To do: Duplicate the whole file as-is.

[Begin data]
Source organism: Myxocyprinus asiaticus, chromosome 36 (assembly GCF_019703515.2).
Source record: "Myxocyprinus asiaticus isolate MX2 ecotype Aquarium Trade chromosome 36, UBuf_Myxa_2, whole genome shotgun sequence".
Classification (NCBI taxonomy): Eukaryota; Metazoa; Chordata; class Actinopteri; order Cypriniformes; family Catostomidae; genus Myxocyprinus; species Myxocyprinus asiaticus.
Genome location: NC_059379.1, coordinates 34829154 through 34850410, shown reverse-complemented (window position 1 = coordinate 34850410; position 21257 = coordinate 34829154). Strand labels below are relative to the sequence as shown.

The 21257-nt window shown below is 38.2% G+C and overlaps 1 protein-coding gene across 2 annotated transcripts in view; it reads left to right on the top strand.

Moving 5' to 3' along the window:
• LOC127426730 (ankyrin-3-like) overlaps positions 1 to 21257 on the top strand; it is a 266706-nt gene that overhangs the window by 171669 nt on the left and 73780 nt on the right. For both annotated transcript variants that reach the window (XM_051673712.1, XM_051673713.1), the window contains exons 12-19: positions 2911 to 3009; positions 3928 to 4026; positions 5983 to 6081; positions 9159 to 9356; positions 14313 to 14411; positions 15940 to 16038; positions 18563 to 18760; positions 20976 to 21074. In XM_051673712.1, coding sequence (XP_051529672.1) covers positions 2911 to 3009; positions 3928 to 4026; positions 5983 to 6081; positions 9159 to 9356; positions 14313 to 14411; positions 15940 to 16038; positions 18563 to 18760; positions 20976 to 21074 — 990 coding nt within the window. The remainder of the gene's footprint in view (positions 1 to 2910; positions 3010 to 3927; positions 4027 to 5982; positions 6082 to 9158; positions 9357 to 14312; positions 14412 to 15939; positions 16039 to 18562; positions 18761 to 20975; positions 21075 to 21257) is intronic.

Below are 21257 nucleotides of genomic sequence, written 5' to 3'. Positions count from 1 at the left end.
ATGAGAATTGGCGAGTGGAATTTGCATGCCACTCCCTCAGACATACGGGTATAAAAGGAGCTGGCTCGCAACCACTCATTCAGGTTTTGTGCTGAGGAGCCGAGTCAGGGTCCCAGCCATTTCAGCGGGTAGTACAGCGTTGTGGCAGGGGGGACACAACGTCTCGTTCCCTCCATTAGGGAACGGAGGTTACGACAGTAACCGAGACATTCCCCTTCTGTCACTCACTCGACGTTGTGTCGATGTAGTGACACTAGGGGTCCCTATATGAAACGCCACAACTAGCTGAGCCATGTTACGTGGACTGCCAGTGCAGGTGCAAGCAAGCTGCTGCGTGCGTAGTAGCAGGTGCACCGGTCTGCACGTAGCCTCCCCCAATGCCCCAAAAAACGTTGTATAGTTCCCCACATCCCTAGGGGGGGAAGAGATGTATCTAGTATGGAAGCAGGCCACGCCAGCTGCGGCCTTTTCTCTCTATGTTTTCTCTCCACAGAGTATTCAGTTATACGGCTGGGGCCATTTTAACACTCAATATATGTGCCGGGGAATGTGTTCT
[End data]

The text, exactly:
Source organism: Myxocyprinus asiaticus, chromosome 36 (assembly GCF_019703515.2).
Source record: "Myxocyprinus asiaticus isolate MX2 ecotype Aquarium Trade chromosome 36, UBuf_Myxa_2, whole genome shotgun sequence".
Classification (NCBI taxonomy): Eukaryota; Metazoa; Chordata; class Actinopteri; order Cypriniformes; family Catostomidae; genus Myxocyprinus; species Myxocyprinus asiaticus.
Genome location: NC_059379.1, coordinates 34829154 through 34850410, shown reverse-complemented (window position 1 = coordinate 34850410; position 21257 = coordinate 34829154). Strand labels below are relative to the sequence as shown.

The 21257-nt window shown below is 38.2% G+C and overlaps 1 protein-coding gene across 2 annotated transcripts in view; it reads left to right on the top strand.

Moving 5' to 3' along the window:
• LOC127426730 (ankyrin-3-like) overlaps positions 1 to 21257 on the top strand; it is a 266706-nt gene that overhangs the window by 171669 nt on the left and 73780 nt on the right. For both annotated transcript variants that reach the window (XM_051673712.1, XM_051673713.1), the window contains exons 12-19: positions 2911 to 3009; positions 3928 to 4026; positions 5983 to 6081; positions 9159 to 9356; positions 14313 to 14411; positions 15940 to 16038; positions 18563 to 18760; positions 20976 to 21074. In XM_051673712.1, coding sequence (XP_051529672.1) covers positions 2911 to 3009; positions 3928 to 4026; positions 5983 to 6081; positions 9159 to 9356; positions 14313 to 14411; positions 15940 to 16038; positions 18563 to 18760; positions 20976 to 21074 — 990 coding nt within the window. The remainder of the gene's footprint in view (positions 1 to 2910; positions 3010 to 3927; positions 4027 to 5982; positions 6082 to 9158; positions 9357 to 14312; positions 14412 to 15939; positions 16039 to 18562; positions 18761 to 20975; positions 21075 to 21257) is intronic.

Below are 21257 nucleotides of genomic sequence, written 5' to 3'. Positions count from 1 at the left end.
ATGAGAATTGGCGAGTGGAATTTGCATGCCACTCCCTCAGACATACGGGTATAAAAGGAGCTGGCTCGCAACCACTCATTCAGGTTTTGTGCTGAGGAGCCGAGTCAGGGTCCCAGCCATTTCAGCGGGTAGTACAGCGTTGTGGCAGGGGGGACACAACGTCTCGTTCCCTCCATTAGGGAACGGAGGTTACGACAGTAACCGAGACATTCCCCTTCTGTCACTCACTCGACGTTGTGTCGATGTAGTGACACTAGGGGTCCCTATATGAAACGCCACAACTAGCTGAGCCATGTTACGTGGACTGCCAGTGCAGGTGCAAGCAAGCTGCTGCGTGCGTAGTAGCAGGTGCACCGGTCTGCACGTAGCCTCCCCCAATGCCCCAAAAAACGTTGTATAGTTCCCCACATCCCTAGGGGGGGAAGAGATGTATCTAGTATGGAAGCAGGCCACGCCAGCTGCGGCCTTTTCTCTCTATGTTTTCTCTCCACAGAGTATTCAGTTATACGGCTGGGGCCATTTTAACACTCAATATATGTGCCGGGGAATGTGTTCT